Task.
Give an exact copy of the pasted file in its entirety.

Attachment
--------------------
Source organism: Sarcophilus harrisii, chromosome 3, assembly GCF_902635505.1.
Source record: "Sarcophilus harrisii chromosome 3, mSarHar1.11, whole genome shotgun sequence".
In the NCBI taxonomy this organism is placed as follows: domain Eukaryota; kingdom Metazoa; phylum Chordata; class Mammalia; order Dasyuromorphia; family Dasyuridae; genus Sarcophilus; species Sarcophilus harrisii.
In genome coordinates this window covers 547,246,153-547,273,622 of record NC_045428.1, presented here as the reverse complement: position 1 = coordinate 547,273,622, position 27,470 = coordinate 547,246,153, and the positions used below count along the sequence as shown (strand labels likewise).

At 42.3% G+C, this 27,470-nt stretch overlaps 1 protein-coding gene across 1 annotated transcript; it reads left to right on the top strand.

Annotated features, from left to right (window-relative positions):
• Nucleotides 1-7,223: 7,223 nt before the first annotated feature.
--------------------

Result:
Source organism: Sarcophilus harrisii, chromosome 3, assembly GCF_902635505.1.
Source record: "Sarcophilus harrisii chromosome 3, mSarHar1.11, whole genome shotgun sequence".
In the NCBI taxonomy this organism is placed as follows: domain Eukaryota; kingdom Metazoa; phylum Chordata; class Mammalia; order Dasyuromorphia; family Dasyuridae; genus Sarcophilus; species Sarcophilus harrisii.
In genome coordinates this window covers 547,246,153-547,273,622 of record NC_045428.1, presented here as the reverse complement: position 1 = coordinate 547,273,622, position 27,470 = coordinate 547,246,153, and the positions used below count along the sequence as shown (strand labels likewise).

At 42.3% G+C, this 27,470-nt stretch overlaps 1 protein-coding gene across 1 annotated transcript; it reads left to right on the top strand.

Annotated features, from left to right (window-relative positions):
• Nucleotides 1-7,223: 7,223 nt before the first annotated feature.